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Taylor's role is as a fiery leader

He's not afraid to tell teammates, or anyone, what is needed to win.

JOANNE KORTH
Published June 6, 2004

CALGARY - As the Lightning made its way through the playoffs, most of the attention belonged to captain Dave Andreychuk, a savvy, 22-year veteran striving for his first Stanley Cup. But Andreychuk is only part of the Lightning leadership party.

Don't forget Tim Taylor.

Taylor, a 10-year veteran, does not wear a captain's "C" or associate captain's "A" on his jersey. But he has the respect of teammates for his experience and the emotions he wears on his sleeve.

"That's where you gain the respect of your teammates, not for putting on a show," said Taylor, who has a small patch of hair on his chin, his version of a playoff beard.

"It's all about how you really feel, whether you're upset with them for not playing well, or you don't think they're giving their all or you're upset with yourself. That's how you gain the respect of your teammates is when you actually show your emotion rather than hiding it and pretending."

Taylor, a checking forward whose job is helping to shut down an opponent's top scoring line, was acquired by trade in June 2001, brought it at the same time as Andreychuk to form a leadership team. Together, they have transformed the atmosphere in the Lightning locker room, created a tight-knit group of professionals.

"Everyone talks about Andy, and rightfully so," defenseman Dan Boyle said. "But Tayls has been doing his job in the locker room all year long and probably doesn't get the credit he deserves a lot of the time. He's been around the league a lot longer than most guys in here and that goes a long way."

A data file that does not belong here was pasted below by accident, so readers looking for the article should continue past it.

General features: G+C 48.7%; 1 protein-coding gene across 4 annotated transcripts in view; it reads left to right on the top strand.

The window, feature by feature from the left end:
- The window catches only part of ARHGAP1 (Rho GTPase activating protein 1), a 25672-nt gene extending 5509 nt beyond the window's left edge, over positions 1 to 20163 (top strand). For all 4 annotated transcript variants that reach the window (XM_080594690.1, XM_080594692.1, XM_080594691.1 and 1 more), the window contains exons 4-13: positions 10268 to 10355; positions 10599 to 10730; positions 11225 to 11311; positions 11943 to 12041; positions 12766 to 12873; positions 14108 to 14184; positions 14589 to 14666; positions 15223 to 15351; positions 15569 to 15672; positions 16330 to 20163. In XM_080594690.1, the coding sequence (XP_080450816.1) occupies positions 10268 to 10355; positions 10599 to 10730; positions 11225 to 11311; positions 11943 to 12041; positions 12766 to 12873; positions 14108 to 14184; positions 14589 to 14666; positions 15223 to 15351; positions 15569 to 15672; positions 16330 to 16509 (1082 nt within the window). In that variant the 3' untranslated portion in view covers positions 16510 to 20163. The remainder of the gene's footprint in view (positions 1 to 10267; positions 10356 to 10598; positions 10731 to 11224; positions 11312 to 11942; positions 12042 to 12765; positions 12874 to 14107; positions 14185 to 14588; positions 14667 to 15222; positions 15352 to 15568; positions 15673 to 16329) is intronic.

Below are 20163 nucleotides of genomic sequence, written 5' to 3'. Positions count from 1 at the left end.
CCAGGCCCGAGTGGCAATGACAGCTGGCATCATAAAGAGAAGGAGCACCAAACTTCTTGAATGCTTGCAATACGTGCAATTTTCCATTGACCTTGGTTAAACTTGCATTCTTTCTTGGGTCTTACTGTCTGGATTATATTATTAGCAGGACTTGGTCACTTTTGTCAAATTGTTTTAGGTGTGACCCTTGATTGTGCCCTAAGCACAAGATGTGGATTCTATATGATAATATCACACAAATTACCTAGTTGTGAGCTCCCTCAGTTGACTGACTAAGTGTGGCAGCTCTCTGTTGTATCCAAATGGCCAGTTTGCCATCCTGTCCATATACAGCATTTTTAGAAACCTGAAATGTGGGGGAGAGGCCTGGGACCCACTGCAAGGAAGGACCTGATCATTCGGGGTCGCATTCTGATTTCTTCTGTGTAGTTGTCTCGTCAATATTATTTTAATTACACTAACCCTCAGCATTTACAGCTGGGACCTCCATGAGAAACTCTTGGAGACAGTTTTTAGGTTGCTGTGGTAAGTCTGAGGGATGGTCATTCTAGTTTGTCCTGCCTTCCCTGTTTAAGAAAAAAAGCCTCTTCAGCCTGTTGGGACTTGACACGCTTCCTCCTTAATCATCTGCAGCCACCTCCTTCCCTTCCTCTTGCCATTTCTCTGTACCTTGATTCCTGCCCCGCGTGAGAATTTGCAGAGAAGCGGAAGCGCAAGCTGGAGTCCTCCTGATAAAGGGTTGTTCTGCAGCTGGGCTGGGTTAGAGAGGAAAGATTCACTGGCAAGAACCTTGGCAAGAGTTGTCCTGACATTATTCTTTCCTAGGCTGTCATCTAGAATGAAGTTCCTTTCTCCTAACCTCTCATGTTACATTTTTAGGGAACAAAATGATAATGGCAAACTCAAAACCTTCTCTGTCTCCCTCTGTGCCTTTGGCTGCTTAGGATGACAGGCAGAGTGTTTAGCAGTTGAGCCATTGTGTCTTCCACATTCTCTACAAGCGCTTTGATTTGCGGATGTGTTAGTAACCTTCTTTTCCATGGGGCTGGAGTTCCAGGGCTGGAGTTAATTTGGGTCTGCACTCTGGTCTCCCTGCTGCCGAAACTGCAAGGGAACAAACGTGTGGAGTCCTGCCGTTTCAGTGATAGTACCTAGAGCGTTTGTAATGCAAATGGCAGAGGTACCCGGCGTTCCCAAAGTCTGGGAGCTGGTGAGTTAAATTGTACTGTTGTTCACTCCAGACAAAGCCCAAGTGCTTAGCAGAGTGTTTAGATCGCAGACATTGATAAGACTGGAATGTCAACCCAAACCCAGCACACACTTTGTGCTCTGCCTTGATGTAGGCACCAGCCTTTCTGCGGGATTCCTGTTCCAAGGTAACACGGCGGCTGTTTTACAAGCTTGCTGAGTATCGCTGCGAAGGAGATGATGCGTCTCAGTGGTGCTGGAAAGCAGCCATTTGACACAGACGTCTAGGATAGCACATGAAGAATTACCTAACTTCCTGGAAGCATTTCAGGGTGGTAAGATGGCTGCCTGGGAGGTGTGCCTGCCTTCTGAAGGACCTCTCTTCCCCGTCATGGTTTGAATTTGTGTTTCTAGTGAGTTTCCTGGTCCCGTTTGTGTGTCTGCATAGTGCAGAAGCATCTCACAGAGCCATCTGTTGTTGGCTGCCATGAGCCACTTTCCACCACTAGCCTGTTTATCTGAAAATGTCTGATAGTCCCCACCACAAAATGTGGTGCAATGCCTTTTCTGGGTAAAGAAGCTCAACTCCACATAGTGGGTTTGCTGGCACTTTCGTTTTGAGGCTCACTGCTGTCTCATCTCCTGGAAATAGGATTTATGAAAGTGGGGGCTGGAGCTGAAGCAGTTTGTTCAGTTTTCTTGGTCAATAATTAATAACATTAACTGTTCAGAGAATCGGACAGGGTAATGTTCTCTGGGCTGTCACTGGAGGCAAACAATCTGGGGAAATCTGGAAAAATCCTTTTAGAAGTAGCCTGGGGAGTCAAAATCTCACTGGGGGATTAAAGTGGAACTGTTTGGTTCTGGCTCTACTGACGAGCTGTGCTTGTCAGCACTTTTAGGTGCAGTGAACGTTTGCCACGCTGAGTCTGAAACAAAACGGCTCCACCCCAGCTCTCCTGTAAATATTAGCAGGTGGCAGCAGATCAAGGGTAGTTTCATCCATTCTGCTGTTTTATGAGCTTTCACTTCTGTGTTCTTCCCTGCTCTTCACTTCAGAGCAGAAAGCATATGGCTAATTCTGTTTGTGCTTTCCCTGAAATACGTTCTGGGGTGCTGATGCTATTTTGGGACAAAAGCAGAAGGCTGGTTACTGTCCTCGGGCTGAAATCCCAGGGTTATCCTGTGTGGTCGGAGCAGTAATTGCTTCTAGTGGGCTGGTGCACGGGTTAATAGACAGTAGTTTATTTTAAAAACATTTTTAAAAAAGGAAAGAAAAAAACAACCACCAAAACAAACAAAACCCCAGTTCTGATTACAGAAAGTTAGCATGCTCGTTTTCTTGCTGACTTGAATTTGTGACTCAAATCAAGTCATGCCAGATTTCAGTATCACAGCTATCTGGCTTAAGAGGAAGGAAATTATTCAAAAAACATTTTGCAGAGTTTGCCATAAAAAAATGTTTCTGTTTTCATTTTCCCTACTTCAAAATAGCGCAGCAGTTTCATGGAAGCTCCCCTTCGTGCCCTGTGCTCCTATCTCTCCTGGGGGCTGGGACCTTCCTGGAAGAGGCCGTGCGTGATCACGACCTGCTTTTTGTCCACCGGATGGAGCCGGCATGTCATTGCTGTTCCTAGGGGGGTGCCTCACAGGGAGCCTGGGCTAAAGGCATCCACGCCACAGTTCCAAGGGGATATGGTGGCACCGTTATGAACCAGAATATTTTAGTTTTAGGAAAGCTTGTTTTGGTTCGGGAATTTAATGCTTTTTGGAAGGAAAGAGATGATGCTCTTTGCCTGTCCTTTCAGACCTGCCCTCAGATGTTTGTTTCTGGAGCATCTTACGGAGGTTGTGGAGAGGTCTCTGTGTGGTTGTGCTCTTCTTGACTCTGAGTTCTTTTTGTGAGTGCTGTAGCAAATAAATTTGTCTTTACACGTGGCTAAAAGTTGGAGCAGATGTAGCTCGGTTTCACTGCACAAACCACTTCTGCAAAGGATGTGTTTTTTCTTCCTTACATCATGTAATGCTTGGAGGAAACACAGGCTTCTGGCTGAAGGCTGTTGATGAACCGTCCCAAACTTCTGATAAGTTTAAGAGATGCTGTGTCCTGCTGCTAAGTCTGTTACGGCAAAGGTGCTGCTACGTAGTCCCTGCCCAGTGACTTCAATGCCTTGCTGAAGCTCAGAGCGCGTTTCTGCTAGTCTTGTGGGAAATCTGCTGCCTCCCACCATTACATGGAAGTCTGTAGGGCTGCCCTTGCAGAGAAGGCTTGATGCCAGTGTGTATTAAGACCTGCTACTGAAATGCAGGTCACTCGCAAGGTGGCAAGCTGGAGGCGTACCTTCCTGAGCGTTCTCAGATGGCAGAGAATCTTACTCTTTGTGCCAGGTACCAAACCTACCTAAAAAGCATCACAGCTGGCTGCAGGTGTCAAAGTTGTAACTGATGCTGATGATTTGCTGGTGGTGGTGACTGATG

After Tampa Bay's overtime loss in Game 5, Taylor was consistent in his comments to the team and the media with the Lightning facing elimination in Game 6.

He was fired up.

Taylor spoke of wanting to spoil the Flames' fun because they had spoiled the Lightning's. He said it was time to get upset. And though some found it optimistic that coach John Tortorella planned for the team to eat breakfast in Calgary this morning before flying home to play Game 7 on Monday, Taylor was quick to defend him.

"Who else would you want behind the bench if you ask him a question and he says, "Yes, we are going to be here?"' Taylor said. "If he says, "No,' would you want him behind the bench?"

Typical Taylor.

"He gets ticked off," defenseman Cory Sarich said. "That's not to say that Dave doesn't get frustrated or wound up, too. But Tayls wears it on his sleeve a little bit more than Dave, and that's a good thing. You need a little bit of that every now and then.

"His words hit home."

Taylor, who spent five seasons in the minors before reaching the NHL with Detroit in 1994, has made the playoffs seven times and competed in 76 career games. He was a member of the Red Wings' 1996-97 Stanley Cup title team.

"He's got experience," Sarich said. "He's been in the playoffs before and he has just a little different view on things than Dave. Each of them has their own points, but Tayls is just a refreshing voice.

"He's a defensive-minded person, so sometimes his comments steer a little that way. But he's a forward, so I think he's got a good balance between everybody in the room. He can relate to everybody, so his words of wisdom are definitely helpful."

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